Significant differences in values of observed wood characteristics between the studied clones were analysed and proven for all studied tree species, while the differences between replications within the same clone were statistically insignificant. The ash content of the black locust tree was higher compared to that of poplar and willow, which influenced the values of the FVI index of the studied tree species.

The energy yield is a relevant criterion for using biomass as fuel. In relation to the harvested biomass, the energy yield was mainly determined by the contents of energy-rich compounds, such as lignin, resin or cellulose. The mean energy content related to the dry matter of biomass is, therefore, a stable feature within a particular type of biomass and more or less independent of external factors. The average heating values of the analysed poplar clones (Table 5), ranged in a very narrow interval from 18.254 MJ/kg (clone S6-36) to 18,812 MJ/kg (clone S1-7). This corresponded fully with the values of our previous research [6, 20], and the values reported by Ciria et al. [24] for the heating values of poplar wood (3–5-year-old stem and branches) 18.1MJ/kg to 18.3 MJ/kg.Benetka et al. [25] for the 1 to 3-year-old poplar clones (wood at breast height and the basal part, and branches) reported heating values from 18.60 MJ/kg to 19.27 MJ/kg.

TABLE 5. The calorific values of the examined wood species samples

 

 

 

 

 

The calorific values of willow wood were very similar and ranged from 18.028 MJ/kg (clone 347) to 18.993MJ/kg  for the NS-73/6 clone (on average 18.599 MJ/kg). These values were in accordance with the values from our previous studies [7, 9], and with the values obtained by Szczukowski et al. [26], and Tharakan et al.,[27], approx. 19 MJ/kg. Higher heating values for black locust rang-ing from 20.396 MJ/kg to 21.956 MJ/kg significantly differed among the clones (P=0.001), and were somewhat higher than the cited in references: 19.578 MJ/kg [14]; 18.858 MJ/kg [19]  for 7-year-old trees, i.e. from 17.72 MJ/kg to 18.14 MJ/kg [28].

The FVI index (average values) was higher for black locust (17.186) than for poplar and willow clones, which were similar: 11.312 and 11.422 respectively. The statistical analysis of FVI index values for willow clones showed significant interclonal differences (P=0.001), and the values (Figure 1) ranged from 9.110 (min) for the clone NS 79/2 to 14.648 (max) for the clone 107/65-7. The values of the FVI index for the tested poplar clones ranged from 10.646 (clone S6-36) to 12.322 (clone S1-7) with interclonal difference at P=0.01 probability.

 

 

 

 

 

 

 

 

 

 

 

FIGURE 1. The FVI index values of the examined tree species

FVI index values of black locust tree shown in Figure 1 were significantly higher compared to the values of poplar and willow and ranging from 14.931 (clone R113) to 19.630 (clone R56). This is quite logical since the FVI index takes into account the values of wood density and ash content. A high ash content is less desirable for fuel wood as it non-combustible and reduces the heat of combustion. The results of the calculated FVI indexes indicated that a higher value of wood density may contribute to the heating value of wood combustion. In fact, although the ash content of black locust was higher compared to that of poplar and willow, the higher calorific value and black locust wood density had a decisive influence.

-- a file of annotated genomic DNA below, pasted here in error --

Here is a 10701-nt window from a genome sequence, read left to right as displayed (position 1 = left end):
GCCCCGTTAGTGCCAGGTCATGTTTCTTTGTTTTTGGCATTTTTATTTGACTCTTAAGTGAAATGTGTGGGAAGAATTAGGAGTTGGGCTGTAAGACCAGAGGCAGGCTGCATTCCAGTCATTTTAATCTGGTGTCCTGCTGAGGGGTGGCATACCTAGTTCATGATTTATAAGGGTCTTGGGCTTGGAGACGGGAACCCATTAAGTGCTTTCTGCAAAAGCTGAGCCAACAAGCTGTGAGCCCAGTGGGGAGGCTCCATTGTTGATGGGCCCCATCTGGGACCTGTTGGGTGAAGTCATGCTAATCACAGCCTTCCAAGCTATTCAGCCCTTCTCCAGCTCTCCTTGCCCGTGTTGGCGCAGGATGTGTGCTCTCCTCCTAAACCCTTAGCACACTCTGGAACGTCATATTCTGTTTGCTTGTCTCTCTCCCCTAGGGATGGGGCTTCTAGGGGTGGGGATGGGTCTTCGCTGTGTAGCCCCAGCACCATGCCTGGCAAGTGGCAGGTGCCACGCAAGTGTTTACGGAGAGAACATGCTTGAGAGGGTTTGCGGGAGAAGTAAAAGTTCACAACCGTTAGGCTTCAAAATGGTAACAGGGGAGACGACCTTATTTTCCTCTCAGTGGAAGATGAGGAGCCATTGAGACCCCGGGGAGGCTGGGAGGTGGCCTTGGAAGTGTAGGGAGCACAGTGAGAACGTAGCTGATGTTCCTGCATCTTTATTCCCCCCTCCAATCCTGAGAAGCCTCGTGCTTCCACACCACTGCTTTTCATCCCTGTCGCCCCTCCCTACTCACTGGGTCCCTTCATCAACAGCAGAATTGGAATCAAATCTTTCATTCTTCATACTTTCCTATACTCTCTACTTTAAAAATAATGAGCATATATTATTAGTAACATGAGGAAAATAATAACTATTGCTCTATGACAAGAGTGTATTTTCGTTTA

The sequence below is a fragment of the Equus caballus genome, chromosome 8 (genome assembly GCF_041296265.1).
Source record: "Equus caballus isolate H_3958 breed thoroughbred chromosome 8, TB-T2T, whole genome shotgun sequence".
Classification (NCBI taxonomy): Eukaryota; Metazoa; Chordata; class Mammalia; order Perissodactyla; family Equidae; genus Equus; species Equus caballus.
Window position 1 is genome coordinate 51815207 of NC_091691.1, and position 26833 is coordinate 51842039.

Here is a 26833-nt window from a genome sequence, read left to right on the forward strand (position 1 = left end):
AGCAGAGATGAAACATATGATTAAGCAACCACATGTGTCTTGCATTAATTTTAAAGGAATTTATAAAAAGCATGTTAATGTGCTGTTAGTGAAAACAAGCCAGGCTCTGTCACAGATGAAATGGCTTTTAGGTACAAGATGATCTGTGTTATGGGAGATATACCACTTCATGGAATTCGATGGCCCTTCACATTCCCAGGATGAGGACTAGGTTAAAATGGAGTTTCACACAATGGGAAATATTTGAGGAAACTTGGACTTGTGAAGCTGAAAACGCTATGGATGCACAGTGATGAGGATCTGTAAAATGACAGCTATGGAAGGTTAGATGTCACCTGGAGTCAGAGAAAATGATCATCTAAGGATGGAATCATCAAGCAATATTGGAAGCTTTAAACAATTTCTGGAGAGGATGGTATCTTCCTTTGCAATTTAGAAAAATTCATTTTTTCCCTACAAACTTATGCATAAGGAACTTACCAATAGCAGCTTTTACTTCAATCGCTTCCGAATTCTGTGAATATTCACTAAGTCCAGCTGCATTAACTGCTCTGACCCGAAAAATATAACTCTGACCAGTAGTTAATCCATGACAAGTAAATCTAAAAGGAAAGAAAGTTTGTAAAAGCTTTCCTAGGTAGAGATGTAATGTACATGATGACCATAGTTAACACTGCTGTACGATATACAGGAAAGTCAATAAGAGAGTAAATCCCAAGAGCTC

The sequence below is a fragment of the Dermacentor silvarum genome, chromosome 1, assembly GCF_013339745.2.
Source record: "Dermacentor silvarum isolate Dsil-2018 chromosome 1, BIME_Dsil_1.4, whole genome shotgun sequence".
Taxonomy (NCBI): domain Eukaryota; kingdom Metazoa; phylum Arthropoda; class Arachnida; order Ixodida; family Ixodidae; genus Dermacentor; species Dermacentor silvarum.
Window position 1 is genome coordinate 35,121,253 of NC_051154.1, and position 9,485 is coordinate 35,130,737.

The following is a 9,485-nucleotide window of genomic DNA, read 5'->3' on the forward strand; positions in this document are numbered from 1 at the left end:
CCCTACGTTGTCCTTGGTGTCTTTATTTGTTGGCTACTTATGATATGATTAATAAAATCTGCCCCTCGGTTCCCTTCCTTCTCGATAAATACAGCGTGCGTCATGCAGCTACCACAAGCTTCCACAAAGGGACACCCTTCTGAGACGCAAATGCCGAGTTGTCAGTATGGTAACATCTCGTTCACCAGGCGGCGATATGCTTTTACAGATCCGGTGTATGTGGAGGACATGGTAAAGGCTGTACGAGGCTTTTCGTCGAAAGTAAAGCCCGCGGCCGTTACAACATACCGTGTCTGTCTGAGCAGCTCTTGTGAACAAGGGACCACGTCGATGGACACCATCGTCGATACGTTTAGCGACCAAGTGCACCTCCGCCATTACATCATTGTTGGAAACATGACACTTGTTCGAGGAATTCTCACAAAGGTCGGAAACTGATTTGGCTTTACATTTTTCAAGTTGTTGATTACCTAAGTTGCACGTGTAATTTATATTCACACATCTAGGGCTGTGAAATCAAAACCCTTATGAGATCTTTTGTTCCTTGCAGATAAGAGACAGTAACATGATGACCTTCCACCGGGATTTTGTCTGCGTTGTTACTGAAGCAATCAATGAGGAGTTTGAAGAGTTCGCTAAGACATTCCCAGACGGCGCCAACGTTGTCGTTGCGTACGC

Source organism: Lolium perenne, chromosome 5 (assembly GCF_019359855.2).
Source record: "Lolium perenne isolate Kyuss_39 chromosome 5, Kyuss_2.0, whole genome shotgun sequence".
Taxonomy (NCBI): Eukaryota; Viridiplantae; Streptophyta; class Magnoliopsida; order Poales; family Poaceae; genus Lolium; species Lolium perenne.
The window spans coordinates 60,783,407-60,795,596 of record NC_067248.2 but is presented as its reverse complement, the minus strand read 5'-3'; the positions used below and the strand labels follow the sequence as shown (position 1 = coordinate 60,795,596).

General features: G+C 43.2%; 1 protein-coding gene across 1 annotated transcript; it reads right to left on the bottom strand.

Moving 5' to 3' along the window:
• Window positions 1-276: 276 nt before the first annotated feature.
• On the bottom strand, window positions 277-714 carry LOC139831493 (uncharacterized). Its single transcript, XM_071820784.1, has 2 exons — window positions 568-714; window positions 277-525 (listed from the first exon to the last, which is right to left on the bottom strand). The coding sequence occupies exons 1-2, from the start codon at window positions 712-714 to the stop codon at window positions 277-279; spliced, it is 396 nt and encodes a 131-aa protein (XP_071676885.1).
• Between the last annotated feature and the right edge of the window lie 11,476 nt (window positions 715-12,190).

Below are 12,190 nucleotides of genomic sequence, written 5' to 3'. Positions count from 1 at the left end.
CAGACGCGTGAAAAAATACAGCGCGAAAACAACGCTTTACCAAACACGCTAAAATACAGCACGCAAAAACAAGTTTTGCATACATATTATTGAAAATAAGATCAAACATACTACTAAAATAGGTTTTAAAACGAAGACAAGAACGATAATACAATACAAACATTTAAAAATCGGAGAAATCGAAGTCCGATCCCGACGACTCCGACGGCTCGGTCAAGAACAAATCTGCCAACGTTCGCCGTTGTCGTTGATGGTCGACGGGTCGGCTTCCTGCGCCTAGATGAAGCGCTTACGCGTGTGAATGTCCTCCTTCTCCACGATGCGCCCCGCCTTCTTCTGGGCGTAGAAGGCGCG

CONCLUSIONS

Black locust wood with a higher density, a higher calorific value and a higher ash content compared to poplar and willow wood proved to be the more suitable raw material that may be used as a renewable energy source, regarding the production of heat energy (by combustion) per biomass weight (kg).

However, it is very important, from the aspect of the application of wood of these tree species as renewable raw materials for energy, to also consider the influence of the biomass annual yield per unit area of the plantations established as “energy plantations”.

In fact, although the three studied wood species belong to the group of fast growing deciduous species, it is necessary to determine the yield of biomass per hectare and to estimate the quantity of energy  that may be produced by a comparative analysis. The stands may be established on the same soil types, under similar technological conditions – the type of planting material, stand density (the number of plants per hectare), the duration of the rotation cycle, the number of cycles, the way of stand regeneration after felling, supplementary nutrition and protection regimes, etc. Only after such a comprehensive analysis an assessment of the suitability of certain wood species as energy raw materials may be given.

Wood density and calorific value may be used as useful parameters for determining  harvest rotation cycles, particularly for short rotation plantations. However, decisions would be specific for each wood species on a given site. Both the biomass production and soil quality are important considerations to determine the optimum cutting age for fast growing energy plantations. These results indicate the possibility of energy production from whole very young trees from short rotation plantations, chipped together with branches and bark, which would significantly increase the energy potential due to the relatively large share of the bark and its high calorific value Based on the testing and research conducted in Croatia [4],  considerable potential for short rotation energy crops production recognized. Currently a very small ammount of the avaliable area is utilised, and issues and problems to be addressed in order to increase this production include a change in policy approach.

 

Acknowledgements

This paper was realized as a part of the project “Studying Climate Change and its Influence on the Environment: Impacts, Adaptation and Mitigation” (43007) financed by the Ministry of Education and Science of the Republic of Serbia within the framework of the integrated and interdisciplinary research for the period 2011-2014.



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© 2015 by the Croatian Forest Research Institute. This is an Open Access paper distributed under the terms of the Creative Commons Attribution License (http://creativecommons.org/licenses/by/4.0).